• Money, Sex & Power, GLIB 6612
        Kathi Weeks, Visiting Professor at NSSR, Associate Professor of Women's Studies at Duke University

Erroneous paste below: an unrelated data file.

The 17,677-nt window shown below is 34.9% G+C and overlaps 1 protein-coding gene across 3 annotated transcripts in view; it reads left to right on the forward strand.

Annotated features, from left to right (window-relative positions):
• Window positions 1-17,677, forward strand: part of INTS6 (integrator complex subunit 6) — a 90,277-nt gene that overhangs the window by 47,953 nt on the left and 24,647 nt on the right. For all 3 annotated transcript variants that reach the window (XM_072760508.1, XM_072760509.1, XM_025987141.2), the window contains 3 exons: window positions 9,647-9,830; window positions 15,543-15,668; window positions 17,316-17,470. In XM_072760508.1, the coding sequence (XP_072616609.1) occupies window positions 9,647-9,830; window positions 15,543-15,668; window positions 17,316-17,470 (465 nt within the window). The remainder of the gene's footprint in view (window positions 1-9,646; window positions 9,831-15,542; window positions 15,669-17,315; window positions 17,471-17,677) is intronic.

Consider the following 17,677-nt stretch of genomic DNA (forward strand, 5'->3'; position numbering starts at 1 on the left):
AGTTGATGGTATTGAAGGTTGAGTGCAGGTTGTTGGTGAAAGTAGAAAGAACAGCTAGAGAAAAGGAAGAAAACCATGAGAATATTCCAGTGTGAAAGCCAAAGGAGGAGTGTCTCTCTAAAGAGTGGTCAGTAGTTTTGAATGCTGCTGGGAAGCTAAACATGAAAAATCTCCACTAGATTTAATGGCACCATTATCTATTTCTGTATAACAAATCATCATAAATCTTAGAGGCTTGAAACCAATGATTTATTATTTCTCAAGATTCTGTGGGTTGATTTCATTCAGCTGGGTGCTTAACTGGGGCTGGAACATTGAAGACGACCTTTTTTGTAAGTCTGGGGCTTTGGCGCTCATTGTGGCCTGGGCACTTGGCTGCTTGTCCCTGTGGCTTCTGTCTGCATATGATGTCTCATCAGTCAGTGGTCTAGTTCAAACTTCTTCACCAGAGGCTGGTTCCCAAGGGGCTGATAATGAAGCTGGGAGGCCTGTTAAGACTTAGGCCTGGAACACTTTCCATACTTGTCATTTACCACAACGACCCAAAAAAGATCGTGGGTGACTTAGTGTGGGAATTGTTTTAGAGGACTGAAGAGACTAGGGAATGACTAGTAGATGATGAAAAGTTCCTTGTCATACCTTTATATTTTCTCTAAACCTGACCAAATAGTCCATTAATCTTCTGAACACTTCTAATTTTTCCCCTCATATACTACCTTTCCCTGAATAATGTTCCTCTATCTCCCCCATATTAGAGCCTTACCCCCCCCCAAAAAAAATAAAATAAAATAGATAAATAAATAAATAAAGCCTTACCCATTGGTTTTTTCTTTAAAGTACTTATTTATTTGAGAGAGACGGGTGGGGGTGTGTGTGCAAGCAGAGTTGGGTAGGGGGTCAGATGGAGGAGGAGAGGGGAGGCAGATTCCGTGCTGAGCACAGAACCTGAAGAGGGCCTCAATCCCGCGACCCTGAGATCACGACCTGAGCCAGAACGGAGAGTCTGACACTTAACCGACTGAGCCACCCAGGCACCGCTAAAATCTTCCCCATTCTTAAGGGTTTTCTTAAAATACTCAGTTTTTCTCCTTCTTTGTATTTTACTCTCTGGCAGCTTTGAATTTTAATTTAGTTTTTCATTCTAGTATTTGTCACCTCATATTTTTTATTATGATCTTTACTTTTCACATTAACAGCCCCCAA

This course is organized around the theme of work. In the first part of the course we consider a variety of theoretical orientations towards work, from early liberal feminist prescriptions of waged work for women to Marxist feminist and postwork critiques of work under capitalism. In the second part of the course we turn our attention to recent developments in the organization of work, focusing on particular forms and modes of feminized labor including waged domestic work, aspirational labor, sex work, emotional labor, gestational labor, care work, and precarious work.